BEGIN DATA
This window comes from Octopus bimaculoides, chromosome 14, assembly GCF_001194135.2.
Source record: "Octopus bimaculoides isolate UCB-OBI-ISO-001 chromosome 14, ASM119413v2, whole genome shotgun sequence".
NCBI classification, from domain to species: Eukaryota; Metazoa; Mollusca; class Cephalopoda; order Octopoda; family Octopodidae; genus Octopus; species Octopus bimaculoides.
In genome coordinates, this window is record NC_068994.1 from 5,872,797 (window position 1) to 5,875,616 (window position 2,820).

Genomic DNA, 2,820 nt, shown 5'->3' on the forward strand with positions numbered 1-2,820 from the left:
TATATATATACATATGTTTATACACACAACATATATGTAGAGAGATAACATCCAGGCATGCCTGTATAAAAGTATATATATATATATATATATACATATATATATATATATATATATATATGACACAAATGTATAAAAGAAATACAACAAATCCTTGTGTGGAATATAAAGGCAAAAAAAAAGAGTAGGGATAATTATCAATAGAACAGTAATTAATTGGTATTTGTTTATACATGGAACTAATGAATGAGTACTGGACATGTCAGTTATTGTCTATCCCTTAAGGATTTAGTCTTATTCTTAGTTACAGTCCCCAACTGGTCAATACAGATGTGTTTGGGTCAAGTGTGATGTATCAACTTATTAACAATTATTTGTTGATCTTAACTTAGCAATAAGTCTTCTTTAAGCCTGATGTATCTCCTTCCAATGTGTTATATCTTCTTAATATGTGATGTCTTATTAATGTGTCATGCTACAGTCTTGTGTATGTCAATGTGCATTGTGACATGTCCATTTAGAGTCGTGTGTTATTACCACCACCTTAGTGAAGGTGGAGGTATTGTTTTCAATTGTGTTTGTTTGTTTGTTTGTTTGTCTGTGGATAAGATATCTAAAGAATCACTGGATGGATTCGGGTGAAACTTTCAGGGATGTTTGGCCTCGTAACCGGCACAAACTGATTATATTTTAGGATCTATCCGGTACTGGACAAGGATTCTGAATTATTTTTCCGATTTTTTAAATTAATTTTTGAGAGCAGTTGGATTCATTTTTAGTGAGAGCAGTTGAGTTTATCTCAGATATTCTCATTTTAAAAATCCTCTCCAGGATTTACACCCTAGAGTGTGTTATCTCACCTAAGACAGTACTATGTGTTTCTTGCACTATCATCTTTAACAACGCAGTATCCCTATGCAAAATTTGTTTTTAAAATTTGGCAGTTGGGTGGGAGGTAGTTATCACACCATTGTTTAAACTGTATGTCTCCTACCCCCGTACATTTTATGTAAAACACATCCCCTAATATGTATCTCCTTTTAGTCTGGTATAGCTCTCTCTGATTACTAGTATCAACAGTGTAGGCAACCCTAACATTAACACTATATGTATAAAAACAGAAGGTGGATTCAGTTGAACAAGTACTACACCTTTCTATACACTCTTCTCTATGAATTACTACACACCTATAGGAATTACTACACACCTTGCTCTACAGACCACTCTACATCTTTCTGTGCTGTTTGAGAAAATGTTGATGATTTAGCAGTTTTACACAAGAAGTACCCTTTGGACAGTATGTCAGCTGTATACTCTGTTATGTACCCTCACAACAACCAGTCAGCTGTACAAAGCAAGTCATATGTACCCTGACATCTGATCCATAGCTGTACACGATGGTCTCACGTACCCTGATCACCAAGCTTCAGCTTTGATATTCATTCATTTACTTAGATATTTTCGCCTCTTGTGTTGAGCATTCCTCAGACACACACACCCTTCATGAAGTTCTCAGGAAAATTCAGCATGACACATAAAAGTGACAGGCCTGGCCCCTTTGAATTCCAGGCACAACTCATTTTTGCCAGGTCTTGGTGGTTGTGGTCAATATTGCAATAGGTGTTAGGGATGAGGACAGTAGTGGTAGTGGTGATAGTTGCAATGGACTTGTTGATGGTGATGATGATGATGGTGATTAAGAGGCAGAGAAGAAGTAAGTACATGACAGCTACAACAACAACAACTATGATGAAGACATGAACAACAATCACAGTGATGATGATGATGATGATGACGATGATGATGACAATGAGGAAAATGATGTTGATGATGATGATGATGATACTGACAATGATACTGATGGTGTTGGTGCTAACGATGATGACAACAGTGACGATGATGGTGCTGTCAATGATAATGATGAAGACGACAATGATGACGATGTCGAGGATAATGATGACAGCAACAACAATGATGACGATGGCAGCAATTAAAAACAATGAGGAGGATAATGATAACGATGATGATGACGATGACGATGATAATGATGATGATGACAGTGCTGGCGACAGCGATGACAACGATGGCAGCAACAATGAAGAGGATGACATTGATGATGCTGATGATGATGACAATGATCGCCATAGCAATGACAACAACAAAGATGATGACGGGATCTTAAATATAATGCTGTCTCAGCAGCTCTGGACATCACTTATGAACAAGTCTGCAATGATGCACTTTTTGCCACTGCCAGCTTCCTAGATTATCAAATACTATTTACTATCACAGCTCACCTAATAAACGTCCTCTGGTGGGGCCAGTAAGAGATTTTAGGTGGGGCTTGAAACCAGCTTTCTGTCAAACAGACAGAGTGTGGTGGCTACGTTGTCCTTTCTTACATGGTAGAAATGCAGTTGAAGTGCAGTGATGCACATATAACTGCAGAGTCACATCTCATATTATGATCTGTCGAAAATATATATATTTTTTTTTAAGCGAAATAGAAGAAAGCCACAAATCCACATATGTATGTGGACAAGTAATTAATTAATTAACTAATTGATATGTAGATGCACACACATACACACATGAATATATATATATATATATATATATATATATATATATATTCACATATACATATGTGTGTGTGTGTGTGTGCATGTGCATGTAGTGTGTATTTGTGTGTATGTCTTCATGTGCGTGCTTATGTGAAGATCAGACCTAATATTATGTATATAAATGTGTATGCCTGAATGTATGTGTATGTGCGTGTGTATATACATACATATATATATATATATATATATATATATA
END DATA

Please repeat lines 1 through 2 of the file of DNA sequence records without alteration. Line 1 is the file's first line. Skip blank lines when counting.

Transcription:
This window comes from Octopus bimaculoides, chromosome 14, assembly GCF_001194135.2.
Source record: "Octopus bimaculoides isolate UCB-OBI-ISO-001 chromosome 14, ASM119413v2, whole genome shotgun sequence".